'Wainwright's book on those parts of probability theory and mathematical statistics critical to understanding of the new phenomena encountered in high dimensions is marked by the clarity of its presentation and the depth to which it travels. In every chapter he starts with intuitive examples and simulations which are systematically developed either into powerful mathematical tools or complete answers to fundamental questions of inference. It is not easy, but elegant and rewarding whether read systematically or dipped into as a reference.' Peter Bickel, University of California, Berkeley

    '… this is a very valuable book, covering a variety of important topics, self-contained and nicely written.' Fabio Mainardi, MAA Reviews

    'This is an excellent book. It provides a lucid, accessible and in-depth treatment of nonasymptotic high-dimensional statistical theory, which is critical as the underpinning of modern statistics and machine learning. It succeeds brilliantly in providing a self-contained overview of high-dimensional statistics, suitable for use in formal courses or for self-study by graduate-level students or researchers. The treatment is outstandingly clear and engaging, and the production is first-rate. It will quickly become essential reading and the key reference text in the field.' G. Alastair Young, International Statistical Review

    'Martin Wainwright takes great care to polish every sentence of each part of the book. He introduces state-of-the-art theory in every chapter, as should probably be expected from an acknowledged specialist of the field. But it is certainly an enormous amount of work to organize all these results in a complete, coherent, rigorous yet easy-to-follow theory. I am simply amazed by the quality of the writing. The explanations on the motivations (Chapter 1) and on the core of the theory are extremely pedagogical. The proofs of the main results are rigorous and complete, but most of them are also built in a way that makes them seem easier to the reader than they actually are. This is the kind of magic only a few authors are capable of.' Pierre Alquier, MatSciNet

    '... provides a masterful exposition of various mathematical tools that are becoming increasingly common in the analysis of contemporary statistical problems. In addition to providing a rigorous and comprehensive overview of these tools, the author delves into the details of many illustrative examples to provide a convincing case for the general usefulness of the methods that are introduced.' Po-Ling Lo, Bulletin of the American Mathematical Society

    'An excellent statistical masterpiece is in the hands of the reader, which is a must read book for all graduate students in both mathematical statistics and mathematical machine learning.' Rózsa Horváth-Bokor, ZB Math Reviews

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    Product details

    • Date Published: February 2019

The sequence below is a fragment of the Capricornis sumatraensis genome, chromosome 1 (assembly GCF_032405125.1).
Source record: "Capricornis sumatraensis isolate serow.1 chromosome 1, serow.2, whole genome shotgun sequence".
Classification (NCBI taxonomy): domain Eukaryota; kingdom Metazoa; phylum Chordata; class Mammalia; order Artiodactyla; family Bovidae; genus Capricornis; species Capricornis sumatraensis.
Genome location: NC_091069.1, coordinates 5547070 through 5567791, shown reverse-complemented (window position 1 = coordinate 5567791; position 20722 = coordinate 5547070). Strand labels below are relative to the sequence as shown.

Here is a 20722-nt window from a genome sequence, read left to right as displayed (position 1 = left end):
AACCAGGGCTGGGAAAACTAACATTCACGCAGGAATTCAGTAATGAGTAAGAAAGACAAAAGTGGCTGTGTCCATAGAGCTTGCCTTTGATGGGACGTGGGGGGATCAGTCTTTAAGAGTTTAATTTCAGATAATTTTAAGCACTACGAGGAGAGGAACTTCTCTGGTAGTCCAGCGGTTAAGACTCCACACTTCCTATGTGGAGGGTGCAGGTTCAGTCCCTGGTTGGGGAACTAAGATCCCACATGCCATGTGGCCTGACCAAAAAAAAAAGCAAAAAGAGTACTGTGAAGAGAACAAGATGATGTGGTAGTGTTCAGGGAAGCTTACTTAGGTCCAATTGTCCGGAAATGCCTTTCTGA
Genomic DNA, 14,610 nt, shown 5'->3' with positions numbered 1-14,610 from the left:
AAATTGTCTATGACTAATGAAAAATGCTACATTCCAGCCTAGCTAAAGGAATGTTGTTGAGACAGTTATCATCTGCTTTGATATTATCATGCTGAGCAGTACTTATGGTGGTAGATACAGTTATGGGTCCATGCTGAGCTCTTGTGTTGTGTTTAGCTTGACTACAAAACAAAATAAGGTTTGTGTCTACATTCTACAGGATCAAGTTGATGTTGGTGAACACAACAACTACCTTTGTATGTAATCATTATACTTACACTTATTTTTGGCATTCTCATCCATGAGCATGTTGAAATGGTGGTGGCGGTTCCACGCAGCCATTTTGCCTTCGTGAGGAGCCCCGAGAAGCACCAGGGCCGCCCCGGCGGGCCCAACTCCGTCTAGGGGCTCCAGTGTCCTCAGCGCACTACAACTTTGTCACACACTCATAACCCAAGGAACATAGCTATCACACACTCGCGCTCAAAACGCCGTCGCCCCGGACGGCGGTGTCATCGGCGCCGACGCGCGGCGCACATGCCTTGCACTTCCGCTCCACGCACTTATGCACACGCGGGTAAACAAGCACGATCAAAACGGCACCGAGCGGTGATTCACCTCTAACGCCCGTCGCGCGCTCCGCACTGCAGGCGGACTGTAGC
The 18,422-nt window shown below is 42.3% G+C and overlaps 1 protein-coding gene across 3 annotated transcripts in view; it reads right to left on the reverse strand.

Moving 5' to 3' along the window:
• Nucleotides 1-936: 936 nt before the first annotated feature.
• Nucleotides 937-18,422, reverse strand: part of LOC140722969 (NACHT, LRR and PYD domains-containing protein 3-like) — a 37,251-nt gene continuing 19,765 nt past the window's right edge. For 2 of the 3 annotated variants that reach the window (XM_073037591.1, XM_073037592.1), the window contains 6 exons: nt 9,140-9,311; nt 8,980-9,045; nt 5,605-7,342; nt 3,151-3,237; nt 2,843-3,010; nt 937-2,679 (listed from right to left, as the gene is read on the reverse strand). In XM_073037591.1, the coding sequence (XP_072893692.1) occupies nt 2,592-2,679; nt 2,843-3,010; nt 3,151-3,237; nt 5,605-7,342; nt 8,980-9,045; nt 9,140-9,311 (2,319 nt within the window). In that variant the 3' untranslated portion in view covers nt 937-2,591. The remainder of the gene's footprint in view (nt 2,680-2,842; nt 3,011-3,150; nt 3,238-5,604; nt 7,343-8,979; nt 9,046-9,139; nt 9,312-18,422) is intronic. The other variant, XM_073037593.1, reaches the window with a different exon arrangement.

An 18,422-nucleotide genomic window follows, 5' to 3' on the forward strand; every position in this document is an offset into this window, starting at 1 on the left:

• format: Hardback
    • isbn: 9781108498029
    • length: 568 pages
    • dimensions: 260 x 183 x 35 mm
    • weight: 1.2kg
    • contains: 49 b/w illus. 1 table 211 exercises
    • availability: Available
  • Table of Contents

    1. Introduction
    2. Basic tail and concentration bounds
    3. Concentration of measure
    4. Uniform laws of large numbers
    5. Metric entropy and its uses
    6. Random matrices and covariance estimation
    7. Sparse linear models in high dimensions
    8. Principal component analysis in high dimensions
    9. Decomposability and restricted strong convexity
    10. Matrix estimation with rank constraints
    11. Graphical models for high-dimensional data
    12. Reproducing kernel Hilbert spaces
    13. Nonparametric least squares
    14. Localization and uniform laws
    15. Minimax lower bounds
    Author index
    Subject index.

  • Author

    Martin J. Wainwright, University of California, Berkeley
    Martin J. Wainwright is a Chancellor's Professor at the University of California, Berkeley, with a joint appointment between the Department of Statistics and the Department of Electrical Engineering and Computer Sciences. His research lies at the nexus of statistics, machine learning, optimization, and information theory, and he has published widely in all of these disciplines. He has written two other books, one on graphical models together with Michael I. Jordan, and one on sparse learning together with Trevor Hastie and Robert Tibshirani. Among other awards, he has received the COPSS Presdients' Award, has been a Medallion Lecturer and Blackwell Lecturer for the Institute of Mathematical Statistics, and has received Best Paper Awards from the Neural Information Processing Systems (NIPS), the International Conference on Machine Learning (ICML), and the Uncertainty in Artificial Intelligence (UAI) conferences, as well as from the Institute of Electrical and Electronics Engineers (IEEE) Information Theory Society.